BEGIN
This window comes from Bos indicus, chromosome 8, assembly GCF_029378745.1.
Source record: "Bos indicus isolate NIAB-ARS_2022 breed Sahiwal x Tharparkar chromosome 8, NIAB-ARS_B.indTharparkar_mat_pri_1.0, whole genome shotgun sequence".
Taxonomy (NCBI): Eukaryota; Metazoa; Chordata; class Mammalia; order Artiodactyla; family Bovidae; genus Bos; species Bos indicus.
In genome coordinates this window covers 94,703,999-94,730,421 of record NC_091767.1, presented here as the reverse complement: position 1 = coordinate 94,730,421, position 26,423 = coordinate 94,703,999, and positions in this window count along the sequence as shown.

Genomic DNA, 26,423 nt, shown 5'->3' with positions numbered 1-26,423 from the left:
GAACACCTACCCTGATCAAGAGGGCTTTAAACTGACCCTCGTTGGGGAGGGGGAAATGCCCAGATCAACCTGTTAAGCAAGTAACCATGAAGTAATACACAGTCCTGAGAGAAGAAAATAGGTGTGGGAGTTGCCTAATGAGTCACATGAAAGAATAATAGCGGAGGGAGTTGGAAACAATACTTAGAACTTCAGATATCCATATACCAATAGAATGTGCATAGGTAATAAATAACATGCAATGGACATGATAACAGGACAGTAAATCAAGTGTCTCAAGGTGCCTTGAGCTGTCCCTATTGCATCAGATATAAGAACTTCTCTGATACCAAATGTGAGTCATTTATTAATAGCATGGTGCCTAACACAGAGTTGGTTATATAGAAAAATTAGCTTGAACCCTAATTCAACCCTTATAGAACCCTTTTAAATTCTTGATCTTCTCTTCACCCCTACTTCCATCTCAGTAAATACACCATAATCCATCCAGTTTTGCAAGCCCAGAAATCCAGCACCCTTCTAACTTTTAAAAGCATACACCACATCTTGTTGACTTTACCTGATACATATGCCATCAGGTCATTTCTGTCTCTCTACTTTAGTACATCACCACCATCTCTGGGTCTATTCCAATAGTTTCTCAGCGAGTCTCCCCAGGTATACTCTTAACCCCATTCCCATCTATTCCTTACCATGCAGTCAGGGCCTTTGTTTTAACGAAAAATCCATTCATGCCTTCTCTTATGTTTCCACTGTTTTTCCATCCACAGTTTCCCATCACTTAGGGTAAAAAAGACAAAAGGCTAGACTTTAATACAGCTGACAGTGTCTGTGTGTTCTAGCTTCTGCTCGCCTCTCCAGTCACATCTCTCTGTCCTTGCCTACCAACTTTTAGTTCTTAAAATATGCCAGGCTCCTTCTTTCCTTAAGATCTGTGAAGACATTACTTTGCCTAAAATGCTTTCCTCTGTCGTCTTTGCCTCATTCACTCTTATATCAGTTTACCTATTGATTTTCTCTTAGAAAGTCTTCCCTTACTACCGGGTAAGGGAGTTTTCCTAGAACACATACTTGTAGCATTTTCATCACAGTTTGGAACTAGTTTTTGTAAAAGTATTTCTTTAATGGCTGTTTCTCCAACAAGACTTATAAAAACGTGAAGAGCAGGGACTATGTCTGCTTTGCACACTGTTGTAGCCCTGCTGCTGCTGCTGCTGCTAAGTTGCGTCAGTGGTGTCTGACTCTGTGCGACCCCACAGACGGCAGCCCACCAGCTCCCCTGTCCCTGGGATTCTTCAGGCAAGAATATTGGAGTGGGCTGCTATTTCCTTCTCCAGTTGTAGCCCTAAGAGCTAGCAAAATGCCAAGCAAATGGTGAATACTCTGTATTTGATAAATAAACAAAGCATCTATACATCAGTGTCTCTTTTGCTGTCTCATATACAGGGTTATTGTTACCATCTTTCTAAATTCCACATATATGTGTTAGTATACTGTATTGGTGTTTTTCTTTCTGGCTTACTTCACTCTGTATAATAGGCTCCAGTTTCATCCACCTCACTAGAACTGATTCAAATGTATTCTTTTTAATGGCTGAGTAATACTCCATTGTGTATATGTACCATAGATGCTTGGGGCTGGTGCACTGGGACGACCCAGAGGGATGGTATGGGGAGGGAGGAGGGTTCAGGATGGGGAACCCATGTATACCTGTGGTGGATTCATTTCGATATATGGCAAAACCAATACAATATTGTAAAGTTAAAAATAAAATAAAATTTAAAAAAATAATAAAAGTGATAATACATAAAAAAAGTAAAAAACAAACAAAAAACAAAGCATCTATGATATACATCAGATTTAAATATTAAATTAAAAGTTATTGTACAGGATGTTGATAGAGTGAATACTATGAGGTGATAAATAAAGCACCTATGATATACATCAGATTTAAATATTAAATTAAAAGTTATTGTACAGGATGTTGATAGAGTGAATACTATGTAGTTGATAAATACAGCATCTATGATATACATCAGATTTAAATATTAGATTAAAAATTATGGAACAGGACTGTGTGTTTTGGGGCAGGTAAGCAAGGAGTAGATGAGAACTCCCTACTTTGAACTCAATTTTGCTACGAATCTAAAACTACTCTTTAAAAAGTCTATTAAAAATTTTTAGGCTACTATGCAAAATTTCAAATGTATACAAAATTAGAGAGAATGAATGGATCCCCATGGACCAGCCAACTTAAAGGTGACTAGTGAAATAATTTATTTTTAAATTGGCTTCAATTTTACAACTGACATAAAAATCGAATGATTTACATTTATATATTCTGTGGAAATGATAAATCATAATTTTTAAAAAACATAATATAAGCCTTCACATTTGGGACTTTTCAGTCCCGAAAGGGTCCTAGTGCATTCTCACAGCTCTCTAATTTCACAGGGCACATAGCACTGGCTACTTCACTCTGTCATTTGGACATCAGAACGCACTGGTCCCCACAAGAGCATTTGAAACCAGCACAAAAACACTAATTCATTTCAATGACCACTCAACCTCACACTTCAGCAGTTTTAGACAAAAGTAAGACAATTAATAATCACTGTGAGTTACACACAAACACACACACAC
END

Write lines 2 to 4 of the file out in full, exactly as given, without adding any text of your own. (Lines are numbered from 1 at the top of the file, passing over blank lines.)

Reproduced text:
Source record: "Bos indicus isolate NIAB-ARS_2022 breed Sahiwal x Tharparkar chromosome 8, NIAB-ARS_B.indTharparkar_mat_pri_1.0, whole genome shotgun sequence".
Taxonomy (NCBI): Eukaryota; Metazoa; Chordata; class Mammalia; order Artiodactyla; family Bovidae; genus Bos; species Bos indicus.
In genome coordinates this window covers 94,703,999-94,730,421 of record NC_091767.1, presented here as the reverse complement: position 1 = coordinate 94,730,421, position 26,423 = coordinate 94,703,999, and positions in this window count along the sequence as shown.